Monday, November 28, 2016

Kate Beckinsale Reflects On Her Career

Kate Beckinsale recently sat down for an interview with The Hollywood Reporter, where she reflected back on her career. Here's what she had to say:

You've done a number of period films, including a version of Austen's Emma. But in Love & Friendship, in addition to the giant hair and the corsets, you're also handling a lot of period dialogue. How physically taxing was this role?
"It was surprisingly hard, I think partly because of how short a time we had to shoot the film. It really was the most daunting thing about it. And I was so in love with the part. Obviously, with Whit as a director, it was a dream job. But it's a little bit like someone saying, "OK, King Lear. Go. Three days." Just looking at those incredible amounts — page after page after page — of long, effortless speeches that [my character] had, I was thinking, just in terms of the regular shooting day, you really are going to need several hours at the end of that to prepare your lines for the next day. I was very aware that I was the person with the lion's share of dialogue. If I wasn't completely on point, the whole thing would've collapsed."

What resources did you pull from?
"A lot of actors will tell you that well-written dialogue is much easier to learn than poor dialogue. So we had a very big advantage in that all of the lines are just so deeply written and nuanced and wonderful to play. But it had been a while since I've had scenes of that length with that much talking in them. It's like doing a play. One of the things that I kept doing before we started shooting was emailing Whit saying, "Can we have the final copy of the script?" If you were doing a play, you would show up with it all memorized. But Whit was pretty cagey about that, which I'd forgotten after not having worked with him for a while."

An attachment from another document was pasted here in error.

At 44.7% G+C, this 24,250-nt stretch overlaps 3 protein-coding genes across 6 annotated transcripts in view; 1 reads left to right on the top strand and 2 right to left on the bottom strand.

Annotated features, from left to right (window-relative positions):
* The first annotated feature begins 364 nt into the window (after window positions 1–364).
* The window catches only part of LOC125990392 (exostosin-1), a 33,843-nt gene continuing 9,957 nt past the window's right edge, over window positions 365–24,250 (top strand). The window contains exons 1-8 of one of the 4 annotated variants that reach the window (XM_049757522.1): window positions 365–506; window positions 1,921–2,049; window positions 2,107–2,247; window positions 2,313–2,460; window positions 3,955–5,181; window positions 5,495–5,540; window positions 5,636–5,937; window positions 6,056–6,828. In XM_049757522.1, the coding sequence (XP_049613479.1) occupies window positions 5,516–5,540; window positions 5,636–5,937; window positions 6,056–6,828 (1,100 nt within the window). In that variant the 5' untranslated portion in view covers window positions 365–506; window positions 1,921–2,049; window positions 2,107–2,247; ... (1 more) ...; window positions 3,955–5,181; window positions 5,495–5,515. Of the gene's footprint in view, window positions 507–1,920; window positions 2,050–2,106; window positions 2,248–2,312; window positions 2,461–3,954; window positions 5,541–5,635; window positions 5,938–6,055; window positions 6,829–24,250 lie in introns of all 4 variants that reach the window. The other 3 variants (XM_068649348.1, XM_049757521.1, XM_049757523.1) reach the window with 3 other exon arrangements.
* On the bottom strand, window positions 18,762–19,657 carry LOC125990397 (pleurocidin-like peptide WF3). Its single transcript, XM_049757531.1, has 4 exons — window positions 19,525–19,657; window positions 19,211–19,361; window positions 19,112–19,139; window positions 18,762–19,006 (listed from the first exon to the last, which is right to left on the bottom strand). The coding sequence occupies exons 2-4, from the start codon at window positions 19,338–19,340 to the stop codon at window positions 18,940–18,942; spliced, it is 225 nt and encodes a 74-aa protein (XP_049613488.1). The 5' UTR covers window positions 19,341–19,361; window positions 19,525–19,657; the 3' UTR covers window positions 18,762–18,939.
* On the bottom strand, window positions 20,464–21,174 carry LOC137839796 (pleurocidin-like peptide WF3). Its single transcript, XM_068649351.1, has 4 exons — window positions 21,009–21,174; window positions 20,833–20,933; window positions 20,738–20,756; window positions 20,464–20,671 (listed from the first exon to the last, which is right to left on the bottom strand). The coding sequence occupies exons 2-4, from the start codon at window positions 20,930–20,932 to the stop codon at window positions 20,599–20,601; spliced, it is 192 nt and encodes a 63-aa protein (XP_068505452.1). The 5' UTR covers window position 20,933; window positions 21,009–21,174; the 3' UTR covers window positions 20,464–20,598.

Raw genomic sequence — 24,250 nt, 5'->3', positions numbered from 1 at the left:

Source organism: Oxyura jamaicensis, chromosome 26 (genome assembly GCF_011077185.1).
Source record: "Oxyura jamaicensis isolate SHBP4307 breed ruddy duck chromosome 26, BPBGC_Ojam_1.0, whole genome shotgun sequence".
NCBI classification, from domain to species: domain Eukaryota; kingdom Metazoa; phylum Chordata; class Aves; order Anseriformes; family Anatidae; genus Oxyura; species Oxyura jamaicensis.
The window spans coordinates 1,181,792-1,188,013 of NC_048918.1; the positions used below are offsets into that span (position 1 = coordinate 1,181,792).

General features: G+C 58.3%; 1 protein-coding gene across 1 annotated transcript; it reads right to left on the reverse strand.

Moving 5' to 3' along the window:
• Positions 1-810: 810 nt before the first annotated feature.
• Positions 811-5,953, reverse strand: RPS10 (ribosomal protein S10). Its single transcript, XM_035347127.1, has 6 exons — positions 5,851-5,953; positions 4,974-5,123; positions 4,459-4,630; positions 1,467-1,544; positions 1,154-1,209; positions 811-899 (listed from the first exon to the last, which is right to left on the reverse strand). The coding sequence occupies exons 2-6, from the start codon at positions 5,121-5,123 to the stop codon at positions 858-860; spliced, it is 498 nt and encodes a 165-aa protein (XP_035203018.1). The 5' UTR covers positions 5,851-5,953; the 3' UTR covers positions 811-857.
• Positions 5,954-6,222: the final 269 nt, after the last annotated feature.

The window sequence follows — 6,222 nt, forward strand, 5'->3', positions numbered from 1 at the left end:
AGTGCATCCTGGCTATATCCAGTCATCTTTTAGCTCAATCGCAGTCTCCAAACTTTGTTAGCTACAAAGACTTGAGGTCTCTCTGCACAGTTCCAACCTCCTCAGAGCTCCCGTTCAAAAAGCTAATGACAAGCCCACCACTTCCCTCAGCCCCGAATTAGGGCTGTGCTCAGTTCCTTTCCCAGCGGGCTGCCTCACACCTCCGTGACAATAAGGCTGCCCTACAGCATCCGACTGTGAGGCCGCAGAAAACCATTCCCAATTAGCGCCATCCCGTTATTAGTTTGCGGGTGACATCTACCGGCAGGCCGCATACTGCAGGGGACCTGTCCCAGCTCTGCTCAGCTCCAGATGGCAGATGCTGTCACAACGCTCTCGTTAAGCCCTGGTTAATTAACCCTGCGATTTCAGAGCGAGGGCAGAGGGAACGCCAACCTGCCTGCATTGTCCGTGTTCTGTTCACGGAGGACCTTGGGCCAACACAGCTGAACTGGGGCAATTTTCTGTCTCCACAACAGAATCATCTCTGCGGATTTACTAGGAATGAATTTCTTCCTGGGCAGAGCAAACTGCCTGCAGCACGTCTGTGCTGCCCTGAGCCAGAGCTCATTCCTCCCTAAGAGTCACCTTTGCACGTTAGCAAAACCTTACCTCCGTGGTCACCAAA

To what do you attribute your versatility?
"When I became an actress, I was incredibly young. I started at 16 and was in my first film at 17. I felt I had a real choice to make: Am I going to go to drama school and study being an actor or am I going to go to university? And I ended up going to Oxford. I thought, "My family are all actors and directors, and all their friends are as well. I'm planning on spending my whole life with those people. It might be a good idea for me, given that I want to be an actress, to spend time with people who are passionate about loads of other things." I was quite sensitive about the fact that there was some experience or magic secret that people were finding out in drama school. I'm not finding that out, therefore, I treated certain parts of my career as an apprenticeship. I'd done Cold Comfort Farm. I'd done Much Ado About Nothing. I thought, "I'm not a proper actor if I don't do a play." So I went off and did The Seagull. I hadn't done a movie in a foreign language, so I did a film in French. It'd be nice to have more strings to play, so I'll have a go at doing an action movie, which wasn't ever in the cards for me, sensibility-wise. All of this was very much a deliberate thing. One of the things that's been important has been to not be too massively attached to whatever your persona is at any given time. Life is long and, hopefully, as an actor life is long. Also, having a baby and starting out in big Hollywood movies while toting a child was an extremely big part of some of the decisions I ended up making. I didn't go off and do every single movie that would've required me to leave my daughter."

You have fans from all corners of your career. What's that like?
"It's always quite surprising because, for example, if a man comes up to me and says, "Sorry, I just wanted to mention that my favorite film of yours is …" I know in advance it's going to be Serendipity. That was a romantic comedy that men actually really liked. I've been very, very lucky. But I've been incredibly unlucky in other ways. Some of the things you think have been the worst things to have happened to you actually turn out to be protective and OK. I know that sounds a bit nuts-and-berries and Zen. I'm not really that person. But I suppose it has to do with the age that you are — you get to have a little bit of perspective and enjoy what's great about hindsight."

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